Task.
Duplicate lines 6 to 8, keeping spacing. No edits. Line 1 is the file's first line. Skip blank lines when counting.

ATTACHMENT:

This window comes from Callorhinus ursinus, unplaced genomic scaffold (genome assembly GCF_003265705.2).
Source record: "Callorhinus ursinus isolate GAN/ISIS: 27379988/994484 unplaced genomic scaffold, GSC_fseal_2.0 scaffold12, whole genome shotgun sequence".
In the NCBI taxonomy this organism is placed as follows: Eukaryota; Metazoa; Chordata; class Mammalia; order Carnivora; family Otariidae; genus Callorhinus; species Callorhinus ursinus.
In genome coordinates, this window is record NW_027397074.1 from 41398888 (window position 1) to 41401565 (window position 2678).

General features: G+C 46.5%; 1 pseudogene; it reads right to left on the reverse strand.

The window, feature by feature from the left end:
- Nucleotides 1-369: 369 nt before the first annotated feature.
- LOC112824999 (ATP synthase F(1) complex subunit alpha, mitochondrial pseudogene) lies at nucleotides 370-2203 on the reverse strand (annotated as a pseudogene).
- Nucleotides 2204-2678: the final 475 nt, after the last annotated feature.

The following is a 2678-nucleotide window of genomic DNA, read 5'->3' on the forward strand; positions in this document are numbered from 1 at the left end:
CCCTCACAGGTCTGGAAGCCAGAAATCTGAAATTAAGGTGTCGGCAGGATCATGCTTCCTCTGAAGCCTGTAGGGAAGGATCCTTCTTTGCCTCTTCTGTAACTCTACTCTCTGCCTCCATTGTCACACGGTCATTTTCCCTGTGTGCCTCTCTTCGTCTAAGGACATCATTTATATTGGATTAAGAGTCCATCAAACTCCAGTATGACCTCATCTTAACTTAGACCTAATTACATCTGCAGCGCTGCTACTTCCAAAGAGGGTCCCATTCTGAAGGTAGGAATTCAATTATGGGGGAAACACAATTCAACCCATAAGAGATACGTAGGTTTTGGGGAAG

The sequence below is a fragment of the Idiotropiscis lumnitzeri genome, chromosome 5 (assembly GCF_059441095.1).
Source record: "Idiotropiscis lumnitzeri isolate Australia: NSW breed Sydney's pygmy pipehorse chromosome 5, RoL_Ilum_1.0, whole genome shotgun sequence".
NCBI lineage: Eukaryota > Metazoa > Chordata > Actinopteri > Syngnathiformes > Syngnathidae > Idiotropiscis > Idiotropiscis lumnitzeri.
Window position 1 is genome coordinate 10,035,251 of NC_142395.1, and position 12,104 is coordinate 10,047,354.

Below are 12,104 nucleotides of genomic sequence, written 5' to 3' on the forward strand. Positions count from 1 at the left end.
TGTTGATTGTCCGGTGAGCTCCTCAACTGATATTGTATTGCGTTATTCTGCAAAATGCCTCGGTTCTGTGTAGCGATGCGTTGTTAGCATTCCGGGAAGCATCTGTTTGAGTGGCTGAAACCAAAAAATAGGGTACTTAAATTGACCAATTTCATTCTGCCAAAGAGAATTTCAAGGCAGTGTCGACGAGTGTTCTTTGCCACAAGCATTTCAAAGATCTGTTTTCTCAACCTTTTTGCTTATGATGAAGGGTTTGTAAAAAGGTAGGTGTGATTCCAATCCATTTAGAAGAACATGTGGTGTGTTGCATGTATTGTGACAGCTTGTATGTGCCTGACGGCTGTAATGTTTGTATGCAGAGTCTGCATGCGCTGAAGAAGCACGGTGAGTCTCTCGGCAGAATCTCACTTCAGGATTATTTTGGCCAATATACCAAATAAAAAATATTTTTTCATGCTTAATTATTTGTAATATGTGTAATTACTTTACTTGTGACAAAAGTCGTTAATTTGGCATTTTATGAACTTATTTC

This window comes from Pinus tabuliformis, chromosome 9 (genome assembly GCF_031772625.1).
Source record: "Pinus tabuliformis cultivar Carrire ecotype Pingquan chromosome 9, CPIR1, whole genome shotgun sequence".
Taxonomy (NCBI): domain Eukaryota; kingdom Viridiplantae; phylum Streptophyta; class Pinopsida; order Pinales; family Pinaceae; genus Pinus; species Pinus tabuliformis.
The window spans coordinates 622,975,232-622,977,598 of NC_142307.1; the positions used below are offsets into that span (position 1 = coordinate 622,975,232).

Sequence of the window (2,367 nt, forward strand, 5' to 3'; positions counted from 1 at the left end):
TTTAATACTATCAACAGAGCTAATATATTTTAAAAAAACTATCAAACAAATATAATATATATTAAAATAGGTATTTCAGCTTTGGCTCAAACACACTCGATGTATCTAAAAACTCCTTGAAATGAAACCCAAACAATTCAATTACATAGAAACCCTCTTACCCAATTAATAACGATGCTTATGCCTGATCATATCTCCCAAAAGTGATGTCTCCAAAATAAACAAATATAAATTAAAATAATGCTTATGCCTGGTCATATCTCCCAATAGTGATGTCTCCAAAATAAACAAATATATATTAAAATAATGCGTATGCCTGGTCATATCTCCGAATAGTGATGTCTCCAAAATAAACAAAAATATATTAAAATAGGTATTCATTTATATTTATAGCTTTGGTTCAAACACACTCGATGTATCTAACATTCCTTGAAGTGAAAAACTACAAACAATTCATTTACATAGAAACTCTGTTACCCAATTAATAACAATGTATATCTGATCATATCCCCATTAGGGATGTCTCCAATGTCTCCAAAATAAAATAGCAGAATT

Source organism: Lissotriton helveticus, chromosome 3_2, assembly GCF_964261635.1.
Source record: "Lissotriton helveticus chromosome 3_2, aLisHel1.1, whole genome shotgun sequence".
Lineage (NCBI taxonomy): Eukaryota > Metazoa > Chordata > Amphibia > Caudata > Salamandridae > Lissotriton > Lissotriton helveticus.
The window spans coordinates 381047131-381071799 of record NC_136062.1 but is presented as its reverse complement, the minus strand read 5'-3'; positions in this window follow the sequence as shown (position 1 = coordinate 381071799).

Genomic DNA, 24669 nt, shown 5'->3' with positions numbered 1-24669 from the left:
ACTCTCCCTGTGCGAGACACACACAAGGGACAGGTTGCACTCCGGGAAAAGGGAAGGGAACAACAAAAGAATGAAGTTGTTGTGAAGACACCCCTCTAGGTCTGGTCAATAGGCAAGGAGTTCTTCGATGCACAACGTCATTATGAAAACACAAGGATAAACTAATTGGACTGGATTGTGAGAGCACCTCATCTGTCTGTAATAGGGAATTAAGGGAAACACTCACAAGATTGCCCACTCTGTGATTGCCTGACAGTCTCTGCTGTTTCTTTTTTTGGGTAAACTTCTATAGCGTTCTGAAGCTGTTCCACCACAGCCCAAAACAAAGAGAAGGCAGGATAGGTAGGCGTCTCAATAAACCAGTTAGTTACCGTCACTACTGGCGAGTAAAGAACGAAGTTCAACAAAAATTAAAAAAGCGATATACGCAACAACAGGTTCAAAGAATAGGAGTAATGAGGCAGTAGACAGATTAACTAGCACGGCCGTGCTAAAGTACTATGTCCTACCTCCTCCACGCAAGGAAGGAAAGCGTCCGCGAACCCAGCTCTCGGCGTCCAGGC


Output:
The window, feature by feature from the left end:
- Nucleotides 1-369: 369 nt before the first annotated feature.
- LOC112824999 (ATP synthase F(1) complex subunit alpha, mitochondrial pseudogene) lies at nucleotides 370-2203 on the reverse strand (annotated as a pseudogene).